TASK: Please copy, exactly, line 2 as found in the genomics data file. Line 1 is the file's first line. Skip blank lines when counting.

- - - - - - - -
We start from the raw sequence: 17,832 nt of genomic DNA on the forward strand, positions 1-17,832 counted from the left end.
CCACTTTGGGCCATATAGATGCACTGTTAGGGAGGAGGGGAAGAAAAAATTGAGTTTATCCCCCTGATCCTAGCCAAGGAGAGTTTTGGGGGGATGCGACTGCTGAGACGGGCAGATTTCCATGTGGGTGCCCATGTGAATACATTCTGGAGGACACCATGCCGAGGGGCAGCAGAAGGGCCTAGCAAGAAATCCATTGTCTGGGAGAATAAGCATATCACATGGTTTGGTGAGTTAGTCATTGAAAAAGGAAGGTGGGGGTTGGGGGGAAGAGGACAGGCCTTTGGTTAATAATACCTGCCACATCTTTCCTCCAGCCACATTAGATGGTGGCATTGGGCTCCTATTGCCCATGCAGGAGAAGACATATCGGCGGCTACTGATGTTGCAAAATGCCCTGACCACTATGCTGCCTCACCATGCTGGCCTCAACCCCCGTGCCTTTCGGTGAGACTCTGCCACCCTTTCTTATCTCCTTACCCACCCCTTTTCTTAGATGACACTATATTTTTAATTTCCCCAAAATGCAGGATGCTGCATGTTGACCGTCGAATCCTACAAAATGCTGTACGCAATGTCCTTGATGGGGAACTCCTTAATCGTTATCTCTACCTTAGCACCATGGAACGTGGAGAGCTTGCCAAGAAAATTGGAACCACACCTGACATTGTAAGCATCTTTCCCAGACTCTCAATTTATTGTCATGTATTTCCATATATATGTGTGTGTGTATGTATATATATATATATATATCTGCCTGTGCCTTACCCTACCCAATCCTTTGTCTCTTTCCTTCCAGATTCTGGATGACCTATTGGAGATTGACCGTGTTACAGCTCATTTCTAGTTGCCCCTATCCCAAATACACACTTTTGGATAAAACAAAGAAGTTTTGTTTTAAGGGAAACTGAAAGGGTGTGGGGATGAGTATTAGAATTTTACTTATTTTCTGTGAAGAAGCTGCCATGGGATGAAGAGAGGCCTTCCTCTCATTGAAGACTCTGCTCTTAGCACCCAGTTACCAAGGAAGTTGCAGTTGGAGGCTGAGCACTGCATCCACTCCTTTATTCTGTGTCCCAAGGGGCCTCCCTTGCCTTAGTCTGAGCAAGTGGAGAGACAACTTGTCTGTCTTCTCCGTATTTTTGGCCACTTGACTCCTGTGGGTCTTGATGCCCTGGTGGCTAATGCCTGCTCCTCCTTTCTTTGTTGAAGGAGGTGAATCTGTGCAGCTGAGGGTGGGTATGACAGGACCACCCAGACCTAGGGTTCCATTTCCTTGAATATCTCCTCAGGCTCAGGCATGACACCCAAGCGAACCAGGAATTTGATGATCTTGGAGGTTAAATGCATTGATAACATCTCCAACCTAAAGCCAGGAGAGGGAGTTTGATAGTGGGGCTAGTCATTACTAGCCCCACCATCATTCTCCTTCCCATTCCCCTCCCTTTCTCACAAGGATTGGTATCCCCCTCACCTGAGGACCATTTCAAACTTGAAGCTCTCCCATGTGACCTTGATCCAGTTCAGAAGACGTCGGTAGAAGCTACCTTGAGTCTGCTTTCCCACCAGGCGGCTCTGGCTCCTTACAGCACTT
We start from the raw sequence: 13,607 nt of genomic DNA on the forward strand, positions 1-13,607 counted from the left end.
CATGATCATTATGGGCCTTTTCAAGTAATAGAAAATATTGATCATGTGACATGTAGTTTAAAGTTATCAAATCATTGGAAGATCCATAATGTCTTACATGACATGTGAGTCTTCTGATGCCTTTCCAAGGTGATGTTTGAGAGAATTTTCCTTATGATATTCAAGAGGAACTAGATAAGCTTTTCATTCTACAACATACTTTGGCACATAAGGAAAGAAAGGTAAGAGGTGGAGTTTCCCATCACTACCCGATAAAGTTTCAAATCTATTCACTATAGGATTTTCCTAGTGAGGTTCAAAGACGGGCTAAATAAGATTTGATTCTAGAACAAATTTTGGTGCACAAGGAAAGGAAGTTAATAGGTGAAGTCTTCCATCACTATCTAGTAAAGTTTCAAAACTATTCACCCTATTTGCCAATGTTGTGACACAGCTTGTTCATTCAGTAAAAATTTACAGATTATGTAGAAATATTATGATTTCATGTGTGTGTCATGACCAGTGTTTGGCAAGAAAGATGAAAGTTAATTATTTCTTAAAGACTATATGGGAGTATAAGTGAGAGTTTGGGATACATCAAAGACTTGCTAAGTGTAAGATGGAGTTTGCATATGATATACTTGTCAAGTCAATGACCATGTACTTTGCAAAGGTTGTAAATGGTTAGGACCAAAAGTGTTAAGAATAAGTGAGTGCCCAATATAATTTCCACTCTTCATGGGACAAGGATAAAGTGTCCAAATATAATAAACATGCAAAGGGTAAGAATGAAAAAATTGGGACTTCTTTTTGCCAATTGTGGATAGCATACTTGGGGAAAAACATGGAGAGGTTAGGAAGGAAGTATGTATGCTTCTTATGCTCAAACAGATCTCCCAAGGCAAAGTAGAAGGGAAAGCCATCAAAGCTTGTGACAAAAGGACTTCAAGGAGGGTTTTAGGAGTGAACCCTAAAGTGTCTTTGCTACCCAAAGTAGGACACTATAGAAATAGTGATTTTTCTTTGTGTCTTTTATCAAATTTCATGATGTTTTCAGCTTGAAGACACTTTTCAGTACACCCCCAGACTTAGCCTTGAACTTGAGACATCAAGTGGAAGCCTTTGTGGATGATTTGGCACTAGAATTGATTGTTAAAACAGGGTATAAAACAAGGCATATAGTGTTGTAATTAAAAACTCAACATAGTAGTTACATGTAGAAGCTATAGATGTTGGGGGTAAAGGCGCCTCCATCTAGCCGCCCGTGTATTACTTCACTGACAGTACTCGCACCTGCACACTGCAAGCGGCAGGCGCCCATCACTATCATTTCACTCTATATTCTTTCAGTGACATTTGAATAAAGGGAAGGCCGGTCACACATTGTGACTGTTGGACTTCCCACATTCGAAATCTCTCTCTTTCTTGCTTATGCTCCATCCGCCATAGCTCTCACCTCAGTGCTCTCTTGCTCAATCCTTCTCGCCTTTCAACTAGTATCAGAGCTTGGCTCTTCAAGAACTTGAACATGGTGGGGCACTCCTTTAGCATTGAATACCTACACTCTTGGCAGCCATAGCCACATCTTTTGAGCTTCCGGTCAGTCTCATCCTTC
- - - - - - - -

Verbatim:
CCACTTTGGGCCATATAGATGCACTGTTAGGGAGGAGGGGAAGAAAAAATTGAGTTTATCCCCCTGATCCTAGCCAAGGAGAGTTTTGGGGGGATGCGACTGCTGAGACGGGCAGATTTCCATGTGGGTGCCCATGTGAATACATTCTGGAGGACACCATGCCGAGGGGCAGCAGAAGGGCCTAGCAAGAAATCCATTGTCTGGGAGAATAAGCATATCACATGGTTTGGTGAGTTAGTCATTGAAAAAGGAAGGTGGGGGTTGGGGGGAAGAGGACAGGCCTTTGGTTAATAATACCTGCCACATCTTTCCTCCAGCCACATTAGATGGTGGCATTGGGCTCCTATTGCCCATGCAGGAGAAGACATATCGGCGGCTACTGATGTTGCAAAATGCCCTGACCACTATGCTGCCTCACCATGCTGGCCTCAACCCCCGTGCCTTTCGGTGAGACTCTGCCACCCTTTCTTATCTCCTTACCCACCCCTTTTCTTAGATGACACTATATTTTTAATTTCCCCAAAATGCAGGATGCTGCATGTTGACCGTCGAATCCTACAAAATGCTGTACGCAATGTCCTTGATGGGGAACTCCTTAATCGTTATCTCTACCTTAGCACCATGGAACGTGGAGAGCTTGCCAAGAAAATTGGAACCACACCTGACATTGTAAGCATCTTTCCCAGACTCTCAATTTATTGTCATGTATTTCCATATATATGTGTGTGTGTATGTATATATATATATATATATCTGCCTGTGCCTTACCCTACCCAATCCTTTGTCTCTTTCCTTCCAGATTCTGGATGACCTATTGGAGATTGACCGTGTTACAGCTCATTTCTAGTTGCCCCTATCCCAAATACACACTTTTGGATAAAACAAAGAAGTTTTGTTTTAAGGGAAACTGAAAGGGTGTGGGGATGAGTATTAGAATTTTACTTATTTTCTGTGAAGAAGCTGCCATGGGATGAAGAGAGGCCTTCCTCTCATTGAAGACTCTGCTCTTAGCACCCAGTTACCAAGGAAGTTGCAGTTGGAGGCTGAGCACTGCATCCACTCCTTTATTCTGTGTCCCAAGGGGCCTCCCTTGCCTTAGTCTGAGCAAGTGGAGAGACAACTTGTCTGTCTTCTCCGTATTTTTGGCCACTTGACTCCTGTGGGTCTTGATGCCCTGGTGGCTAATGCCTGCTCCTCCTTTCTTTGTTGAAGGAGGTGAATCTGTGCAGCTGAGGGTGGGTATGACAGGACCACCCAGACCTAGGGTTCCATTTCCTTGAATATCTCCTCAGGCTCAGGCATGACACCCAAGCGAACCAGGAATTTGATGATCTTGGAGGTTAAATGCATTGATAACATCTCCAACCTAAAGCCAGGAGAGGGAGTTTGATAGTGGGGCTAGTCATTACTAGCCCCACCATCATTCTCCTTCCCATTCCCCTCCCTTTCTCACAAGGATTGGTATCCCCCTCACCTGAGGACCATTTCAAACTTGAAGCTCTCCCATGTGACCTTGATCCAGTTCAGAAGACGTCGGTAGAAGCTACCTTGAGTCTGCTTTCCCACCAGGCGGCTCTGGCTCCTTACAGCACTT